"Brace Your Core" - What Does That Even Mean?
Whether you’re feeling the burn in squats or finding your posture in Pilates, no doubt you’ve heard the term brace your core… but what does that even mean, and how the heck do you do it?
It’s time to shake off the misconceptions – it’s not sucking in your gut, blowing your tummy up like a balloon or holding your breath until you turn blue like a smurf.
What is your ‘core’ anyway?
Your core is not an isolated muscle or muscle group – in fact, it consists of your abdominal or ab muscles (deep beneath your 'six-pack' zone), hip, pelvis and back muscles.
In Pilates, your core is referred to as the T-Zone. Visualise a ‘T’ on your body, with the vertical line of the T drawn between the pubic bone and belly button, representing your pelvic floor muscles.
The horizontal ‘hat’ of the T runs between your hip bones and includes any muscle that wraps your midsection horizontally, like a corset around your abdomen and spine (transverse abdominis muscles, or TVA for short).
Why brace your core?
Bracing your core is essential for exercises that require stability, particularly weight training, CrossFit and Pilates where these muscles must work in harmony.
The tension or tightening of the pelvic floor, abdominal muscles and back muscles naturally creates a stiffer support of the spine to protect the back during lifting, maintain correct posture and balance.
Although it’s second-nature to brace your core when standing up on a bumpy bus ride or when you're about to get pounced on by a super enthusiastic Labrador, unless well-practiced, ‘switching on’ your abs or T-Zone for exercise does take conscious effort.
How do you brace your core?
Rather than sucking in your gut, focus on the deeper, inner muscles. Identifying the right muscles can be difficult, but there’s a trick to it. Try these cues to test out what works for you.
Step 1: Lift your pelvic floor (the vertical line of the T-Zone). Imagine you’re:
- Pausing the flow of urine midstream by gently lifting and squeezing your pelvic floor muscles up towards your belly button.
- Zipping up an imaginary line from your pubic bone to belly button and follow the zip upwards as you tense the muscles.
Step 2: Activate your TVA (the horizontal line of the T-Zone). Imagine you’re:
- Squeezing the imaginary line between your hips gently inwards to do up the button on tight jeans.
- About to get punched in the guts. Sucks right? But that reaction of tensing and contracting your abdominals engages the correct muscles.
Breathe naturally, holding the contraction for 3-5 seconds, then allow your muscles to relax a few seconds before the next rep.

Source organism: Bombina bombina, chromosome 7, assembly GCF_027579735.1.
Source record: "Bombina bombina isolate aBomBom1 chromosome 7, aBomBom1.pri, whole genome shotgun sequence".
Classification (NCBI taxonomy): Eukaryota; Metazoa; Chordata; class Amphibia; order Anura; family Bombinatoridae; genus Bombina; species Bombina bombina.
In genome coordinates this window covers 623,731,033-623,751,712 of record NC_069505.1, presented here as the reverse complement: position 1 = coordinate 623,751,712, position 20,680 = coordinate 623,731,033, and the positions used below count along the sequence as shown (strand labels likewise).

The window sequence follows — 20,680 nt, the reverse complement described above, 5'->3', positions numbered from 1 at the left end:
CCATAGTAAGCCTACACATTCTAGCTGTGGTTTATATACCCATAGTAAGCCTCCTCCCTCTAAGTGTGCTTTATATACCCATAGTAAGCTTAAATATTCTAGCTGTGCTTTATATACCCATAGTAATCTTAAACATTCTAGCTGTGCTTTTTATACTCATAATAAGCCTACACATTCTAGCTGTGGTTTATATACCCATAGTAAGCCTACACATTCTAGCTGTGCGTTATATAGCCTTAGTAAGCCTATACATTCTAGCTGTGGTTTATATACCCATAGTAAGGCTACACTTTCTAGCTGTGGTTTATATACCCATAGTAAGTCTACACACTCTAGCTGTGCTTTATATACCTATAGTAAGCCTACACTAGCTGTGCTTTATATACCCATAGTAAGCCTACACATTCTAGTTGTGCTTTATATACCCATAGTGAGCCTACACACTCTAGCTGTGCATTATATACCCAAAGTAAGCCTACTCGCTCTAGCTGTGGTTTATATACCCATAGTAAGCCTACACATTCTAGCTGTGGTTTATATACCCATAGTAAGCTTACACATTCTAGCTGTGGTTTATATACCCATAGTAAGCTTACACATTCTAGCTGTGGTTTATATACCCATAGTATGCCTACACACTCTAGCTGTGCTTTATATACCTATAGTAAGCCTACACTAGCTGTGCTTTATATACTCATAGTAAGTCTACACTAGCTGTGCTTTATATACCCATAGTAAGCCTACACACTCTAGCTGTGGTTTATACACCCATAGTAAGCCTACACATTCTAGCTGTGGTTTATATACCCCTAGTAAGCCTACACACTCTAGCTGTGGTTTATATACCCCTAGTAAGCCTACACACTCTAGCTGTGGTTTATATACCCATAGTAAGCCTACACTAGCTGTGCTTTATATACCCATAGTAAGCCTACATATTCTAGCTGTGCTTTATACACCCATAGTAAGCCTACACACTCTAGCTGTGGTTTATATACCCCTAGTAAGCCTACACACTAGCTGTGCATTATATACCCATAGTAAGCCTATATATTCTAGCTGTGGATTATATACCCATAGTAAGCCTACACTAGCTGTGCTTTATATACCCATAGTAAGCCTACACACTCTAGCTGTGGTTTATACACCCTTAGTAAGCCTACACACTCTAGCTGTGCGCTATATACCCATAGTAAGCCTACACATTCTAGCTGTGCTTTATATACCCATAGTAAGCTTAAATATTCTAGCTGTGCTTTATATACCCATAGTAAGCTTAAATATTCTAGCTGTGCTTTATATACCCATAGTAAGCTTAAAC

The ‘hip’ test
Hopefully you had an ‘aha!’ moment when testing out the cues above and have felt the deep, inner shift of your pelvic floor muscles as they lift.
But as a test, position your fingertips at the inside of your hip bones and gently press in. When you’re relaxed, this area will feel soft and spongy, but when your core is activated, it’ll feel firmer.
Overtime as you master bracing your core this difference will become more obvious.
Sure you’re not just sucking in your gut?
Don't worry, we have a tip for that too. To identify the difference between sucking in your gut and bracing your core, it helps to stand side on in front of a mirror with just a sports bra or topless to observe your body.
When you’re bracing your core, only your lower abdominals should be in play – you’ll notice improved posture as well as a slight flattening and tightening of the area, but the change is subtle in comparison to the 'suck'.
When sucking in your gut you’ll actually lose stability and breathing will be more difficult - there will be a clear shift as your rib cage becomes more predominant and your stomach hollows inwards.
Should you brace your core for every workout?
Sorry to burst your bubble but no, now that you have the knack of it, it doesn’t mean you should brace your core non-stop or for every workout.
Core training can improve your running form, but consciously tensing your core while running can impede the elasticity of your muscles and make you feel stiff like a robot - so it's best to let your core do its thing instinctively.
Feel free to practice core bracing when standing in line at the cupcake store or during a Netflix binge, but be aware like any muscle your abdominals and pelvic floor need to relax and recover to prevent weakening and becoming overworked.
For high intensity workouts, please consult your personal trainer on correct core bracing and breathing technique for the specific activity.
With that in mind, it’s time to hit the Pilates mat, do some light strength training and put those abs to work!